Various factors including some motor proteins regulate microtubule (MT) transport and influence the formation of neuronal processes. Eg5, a slow and non-processive (+)-end directed motor molecule, is expressed in developing and differentiated neurons. However, how Eg5 works in neurons is still elusive. Thus, we treated primary rat cortical neuron cultures with monastrol, a specific inhibitor of Eg5, to investigate its role in neurons. Immature neurons treated with monastrol extended longer processes than control within a few hours. After 3 days, immature neurons treated with monastrol had longer dendrites but slightly shorter axons than control. This difference in growth between dendrites and axons became more prominent as the cells differentiated until 5 days. Interestingly, MT distributions in the cell bodies of monastrol-treated neurons appeared somewhat circular surrounding the nucleus, while MTs in the cell bodies of control neurons were primarily distributed in the MT organizing center (MTOC) just beside the nucleus. In mature neurons, monastrol treatment induced the axonal clusters of tubulins, grossly not affecting dendrites. Taken together, we conclude that Eg5 acts distinctively on dendrites and axons in neurons and suggest a putative model of how Eg5 works distinctively on dendrites and axons.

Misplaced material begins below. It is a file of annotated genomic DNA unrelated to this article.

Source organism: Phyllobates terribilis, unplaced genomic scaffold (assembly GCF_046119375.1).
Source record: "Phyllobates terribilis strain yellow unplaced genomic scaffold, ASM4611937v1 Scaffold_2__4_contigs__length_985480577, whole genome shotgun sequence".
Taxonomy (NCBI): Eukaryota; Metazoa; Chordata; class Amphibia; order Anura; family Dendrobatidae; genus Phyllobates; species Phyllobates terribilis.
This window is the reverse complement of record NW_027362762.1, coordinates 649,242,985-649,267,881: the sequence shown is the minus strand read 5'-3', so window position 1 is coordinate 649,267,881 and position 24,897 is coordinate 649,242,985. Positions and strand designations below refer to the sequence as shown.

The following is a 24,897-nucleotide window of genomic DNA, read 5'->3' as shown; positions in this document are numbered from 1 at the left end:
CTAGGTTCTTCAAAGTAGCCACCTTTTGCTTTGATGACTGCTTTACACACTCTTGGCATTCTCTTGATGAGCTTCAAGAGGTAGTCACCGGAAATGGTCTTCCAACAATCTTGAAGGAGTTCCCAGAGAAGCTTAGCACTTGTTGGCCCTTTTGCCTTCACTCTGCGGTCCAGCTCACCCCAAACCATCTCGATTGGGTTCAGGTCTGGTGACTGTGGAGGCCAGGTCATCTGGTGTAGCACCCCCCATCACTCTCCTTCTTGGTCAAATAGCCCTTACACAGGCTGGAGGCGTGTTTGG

Copyright 2005 Wiley-Liss, Inc.